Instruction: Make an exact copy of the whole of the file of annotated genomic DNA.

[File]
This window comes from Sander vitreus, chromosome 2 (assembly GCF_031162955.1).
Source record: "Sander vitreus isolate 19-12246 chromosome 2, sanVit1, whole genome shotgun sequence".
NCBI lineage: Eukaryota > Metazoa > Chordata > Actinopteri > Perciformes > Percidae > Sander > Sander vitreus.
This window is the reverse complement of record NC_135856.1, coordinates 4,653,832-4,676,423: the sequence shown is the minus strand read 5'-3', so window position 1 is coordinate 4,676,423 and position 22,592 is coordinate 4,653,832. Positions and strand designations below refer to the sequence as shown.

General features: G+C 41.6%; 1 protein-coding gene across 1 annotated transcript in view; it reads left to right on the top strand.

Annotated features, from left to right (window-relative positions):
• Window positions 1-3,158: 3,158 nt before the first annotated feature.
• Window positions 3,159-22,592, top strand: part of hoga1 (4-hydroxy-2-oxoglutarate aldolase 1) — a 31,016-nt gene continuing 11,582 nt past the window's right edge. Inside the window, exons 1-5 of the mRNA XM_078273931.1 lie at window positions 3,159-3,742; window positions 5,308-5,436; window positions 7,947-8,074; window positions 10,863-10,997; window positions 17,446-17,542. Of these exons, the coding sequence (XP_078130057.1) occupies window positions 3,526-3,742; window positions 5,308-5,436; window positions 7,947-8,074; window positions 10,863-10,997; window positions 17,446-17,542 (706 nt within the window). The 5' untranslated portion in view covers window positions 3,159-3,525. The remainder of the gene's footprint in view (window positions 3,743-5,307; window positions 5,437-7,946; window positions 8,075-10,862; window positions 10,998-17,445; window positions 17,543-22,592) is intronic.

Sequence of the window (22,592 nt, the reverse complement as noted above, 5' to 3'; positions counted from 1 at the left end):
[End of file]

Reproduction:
This window comes from Sander vitreus, chromosome 2 (assembly GCF_031162955.1).
Source record: "Sander vitreus isolate 19-12246 chromosome 2, sanVit1, whole genome shotgun sequence".
NCBI lineage: Eukaryota > Metazoa > Chordata > Actinopteri > Perciformes > Percidae > Sander > Sander vitreus.
This window is the reverse complement of record NC_135856.1, coordinates 4,653,832-4,676,423: the sequence shown is the minus strand read 5'-3', so window position 1 is coordinate 4,676,423 and position 22,592 is coordinate 4,653,832. Positions and strand designations below refer to the sequence as shown.

General features: G+C 41.6%; 1 protein-coding gene across 1 annotated transcript in view; it reads left to right on the top strand.

Annotated features, from left to right (window-relative positions):
• Window positions 1-3,158: 3,158 nt before the first annotated feature.
• Window positions 3,159-22,592, top strand: part of hoga1 (4-hydroxy-2-oxoglutarate aldolase 1) — a 31,016-nt gene continuing 11,582 nt past the window's right edge. Inside the window, exons 1-5 of the mRNA XM_078273931.1 lie at window positions 3,159-3,742; window positions 5,308-5,436; window positions 7,947-8,074; window positions 10,863-10,997; window positions 17,446-17,542. Of these exons, the coding sequence (XP_078130057.1) occupies window positions 3,526-3,742; window positions 5,308-5,436; window positions 7,947-8,074; window positions 10,863-10,997; window positions 17,446-17,542 (706 nt within the window). The 5' untranslated portion in view covers window positions 3,159-3,525. The remainder of the gene's footprint in view (window positions 3,743-5,307; window positions 5,437-7,946; window positions 8,075-10,862; window positions 10,998-17,445; window positions 17,543-22,592) is intronic.

Sequence of the window (22,592 nt, the reverse complement as noted above, 5' to 3'; positions counted from 1 at the left end):